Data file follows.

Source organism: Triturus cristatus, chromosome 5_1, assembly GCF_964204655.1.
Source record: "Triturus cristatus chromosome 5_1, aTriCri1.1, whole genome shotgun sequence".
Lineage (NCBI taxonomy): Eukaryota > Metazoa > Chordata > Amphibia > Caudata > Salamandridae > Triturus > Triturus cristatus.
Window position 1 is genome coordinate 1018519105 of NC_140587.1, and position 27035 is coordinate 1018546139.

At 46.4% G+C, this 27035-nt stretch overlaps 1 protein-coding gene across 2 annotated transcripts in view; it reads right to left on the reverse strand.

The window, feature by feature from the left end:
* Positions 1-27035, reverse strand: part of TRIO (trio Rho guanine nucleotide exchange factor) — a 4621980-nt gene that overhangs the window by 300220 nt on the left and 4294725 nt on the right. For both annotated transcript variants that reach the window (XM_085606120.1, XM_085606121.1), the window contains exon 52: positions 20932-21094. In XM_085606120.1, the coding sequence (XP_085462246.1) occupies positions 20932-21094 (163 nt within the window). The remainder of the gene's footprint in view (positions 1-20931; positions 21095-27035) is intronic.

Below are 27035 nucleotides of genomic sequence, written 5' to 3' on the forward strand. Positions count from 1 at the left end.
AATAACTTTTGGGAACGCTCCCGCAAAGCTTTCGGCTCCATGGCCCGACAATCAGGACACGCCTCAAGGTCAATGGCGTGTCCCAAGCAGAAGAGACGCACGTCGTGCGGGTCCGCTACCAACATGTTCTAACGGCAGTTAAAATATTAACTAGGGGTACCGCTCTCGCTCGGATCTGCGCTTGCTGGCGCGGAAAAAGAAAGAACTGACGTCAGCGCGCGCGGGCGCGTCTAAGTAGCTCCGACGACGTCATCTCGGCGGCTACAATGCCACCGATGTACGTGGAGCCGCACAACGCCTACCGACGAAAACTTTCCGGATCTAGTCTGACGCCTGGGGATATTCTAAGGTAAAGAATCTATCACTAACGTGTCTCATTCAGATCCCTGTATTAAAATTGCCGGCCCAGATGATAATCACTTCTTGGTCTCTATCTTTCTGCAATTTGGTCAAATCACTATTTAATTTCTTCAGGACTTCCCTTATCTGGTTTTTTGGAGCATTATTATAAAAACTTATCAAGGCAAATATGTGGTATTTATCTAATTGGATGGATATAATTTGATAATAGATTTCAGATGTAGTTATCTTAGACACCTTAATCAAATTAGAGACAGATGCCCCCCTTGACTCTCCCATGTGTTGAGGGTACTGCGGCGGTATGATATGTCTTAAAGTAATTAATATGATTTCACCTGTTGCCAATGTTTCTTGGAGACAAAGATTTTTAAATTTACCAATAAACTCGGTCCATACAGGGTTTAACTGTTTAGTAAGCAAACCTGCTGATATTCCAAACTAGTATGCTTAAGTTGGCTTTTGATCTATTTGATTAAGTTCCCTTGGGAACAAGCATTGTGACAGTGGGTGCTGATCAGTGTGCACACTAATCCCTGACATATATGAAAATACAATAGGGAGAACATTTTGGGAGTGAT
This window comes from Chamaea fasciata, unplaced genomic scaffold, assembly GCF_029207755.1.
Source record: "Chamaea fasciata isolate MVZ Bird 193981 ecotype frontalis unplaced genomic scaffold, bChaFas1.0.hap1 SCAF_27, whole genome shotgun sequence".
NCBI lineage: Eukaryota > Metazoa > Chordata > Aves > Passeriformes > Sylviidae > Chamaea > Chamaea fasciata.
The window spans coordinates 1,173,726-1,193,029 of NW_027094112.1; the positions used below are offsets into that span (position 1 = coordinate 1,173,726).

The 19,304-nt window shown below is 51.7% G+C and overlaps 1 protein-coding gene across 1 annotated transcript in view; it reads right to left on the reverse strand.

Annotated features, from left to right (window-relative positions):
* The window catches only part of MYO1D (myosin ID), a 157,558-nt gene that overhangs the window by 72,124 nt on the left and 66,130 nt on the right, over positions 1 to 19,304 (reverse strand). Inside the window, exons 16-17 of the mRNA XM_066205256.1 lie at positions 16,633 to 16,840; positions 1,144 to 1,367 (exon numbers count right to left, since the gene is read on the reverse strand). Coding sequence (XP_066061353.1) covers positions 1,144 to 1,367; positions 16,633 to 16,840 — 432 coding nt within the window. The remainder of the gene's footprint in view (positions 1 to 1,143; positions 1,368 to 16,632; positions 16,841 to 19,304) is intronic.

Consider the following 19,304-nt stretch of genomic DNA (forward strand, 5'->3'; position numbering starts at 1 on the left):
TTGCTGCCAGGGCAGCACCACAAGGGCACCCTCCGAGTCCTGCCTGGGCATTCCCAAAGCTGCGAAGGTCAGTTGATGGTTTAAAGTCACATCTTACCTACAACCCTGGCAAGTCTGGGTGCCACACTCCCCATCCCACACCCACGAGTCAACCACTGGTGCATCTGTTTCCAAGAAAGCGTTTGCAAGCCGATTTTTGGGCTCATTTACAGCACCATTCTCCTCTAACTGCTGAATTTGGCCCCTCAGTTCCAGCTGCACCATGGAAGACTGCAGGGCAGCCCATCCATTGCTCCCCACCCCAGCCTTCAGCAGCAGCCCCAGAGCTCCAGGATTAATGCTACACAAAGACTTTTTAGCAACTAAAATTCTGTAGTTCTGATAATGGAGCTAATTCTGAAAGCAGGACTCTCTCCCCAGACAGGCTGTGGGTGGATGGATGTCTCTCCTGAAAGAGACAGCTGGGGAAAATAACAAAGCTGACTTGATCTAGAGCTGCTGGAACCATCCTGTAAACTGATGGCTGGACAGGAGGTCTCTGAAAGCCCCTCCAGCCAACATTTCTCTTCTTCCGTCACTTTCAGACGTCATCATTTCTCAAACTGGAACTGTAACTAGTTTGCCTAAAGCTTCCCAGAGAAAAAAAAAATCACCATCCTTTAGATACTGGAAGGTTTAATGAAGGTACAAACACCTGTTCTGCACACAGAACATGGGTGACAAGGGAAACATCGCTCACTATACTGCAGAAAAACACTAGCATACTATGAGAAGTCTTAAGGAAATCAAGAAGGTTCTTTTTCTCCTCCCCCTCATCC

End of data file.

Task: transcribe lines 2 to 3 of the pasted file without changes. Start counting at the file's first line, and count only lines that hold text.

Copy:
Source record: "Triturus cristatus chromosome 5_1, aTriCri1.1, whole genome shotgun sequence".
Lineage (NCBI taxonomy): Eukaryota > Metazoa > Chordata > Amphibia > Caudata > Salamandridae > Triturus > Triturus cristatus.